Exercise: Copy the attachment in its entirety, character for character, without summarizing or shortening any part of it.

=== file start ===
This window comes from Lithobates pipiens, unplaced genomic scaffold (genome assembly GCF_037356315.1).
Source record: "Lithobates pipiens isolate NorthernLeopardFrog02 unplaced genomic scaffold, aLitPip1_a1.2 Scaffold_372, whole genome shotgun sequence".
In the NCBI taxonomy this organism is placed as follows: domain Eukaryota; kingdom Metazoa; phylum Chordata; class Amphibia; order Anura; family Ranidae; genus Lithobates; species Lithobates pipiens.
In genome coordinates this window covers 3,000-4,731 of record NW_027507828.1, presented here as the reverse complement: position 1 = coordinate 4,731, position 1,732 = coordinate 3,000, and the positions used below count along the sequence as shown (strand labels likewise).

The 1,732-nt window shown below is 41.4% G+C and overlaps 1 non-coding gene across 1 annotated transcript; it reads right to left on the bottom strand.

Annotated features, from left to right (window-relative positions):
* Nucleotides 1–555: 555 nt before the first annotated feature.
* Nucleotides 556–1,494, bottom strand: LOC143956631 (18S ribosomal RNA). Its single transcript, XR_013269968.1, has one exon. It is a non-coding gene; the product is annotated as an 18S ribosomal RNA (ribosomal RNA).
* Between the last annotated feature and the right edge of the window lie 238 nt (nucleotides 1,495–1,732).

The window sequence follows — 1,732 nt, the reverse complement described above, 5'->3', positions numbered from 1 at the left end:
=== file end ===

This window comes from Lithobates pipiens, unplaced genomic scaffold (genome assembly GCF_037356315.1).
Source record: "Lithobates pipiens isolate NorthernLeopardFrog02 unplaced genomic scaffold, aLitPip1_a1.2 Scaffold_372, whole genome shotgun sequence".
In the NCBI taxonomy this organism is placed as follows: domain Eukaryota; kingdom Metazoa; phylum Chordata; class Amphibia; order Anura; family Ranidae; genus Lithobates; species Lithobates pipiens.
In genome coordinates this window covers 3,000-4,731 of record NW_027507828.1, presented here as the reverse complement: position 1 = coordinate 4,731, position 1,732 = coordinate 3,000, and the positions used below count along the sequence as shown (strand labels likewise).

The 1,732-nt window shown below is 41.4% G+C and overlaps 1 non-coding gene across 1 annotated transcript; it reads right to left on the bottom strand.

Annotated features, from left to right (window-relative positions):
* Nucleotides 1–555: 555 nt before the first annotated feature.
* Nucleotides 556–1,494, bottom strand: LOC143956631 (18S ribosomal RNA). Its single transcript, XR_013269968.1, has one exon. It is a non-coding gene; the product is annotated as an 18S ribosomal RNA (ribosomal RNA).
* Between the last annotated feature and the right edge of the window lie 238 nt (nucleotides 1,495–1,732).

The window sequence follows — 1,732 nt, the reverse complement described above, 5'->3', positions numbered from 1 at the left end: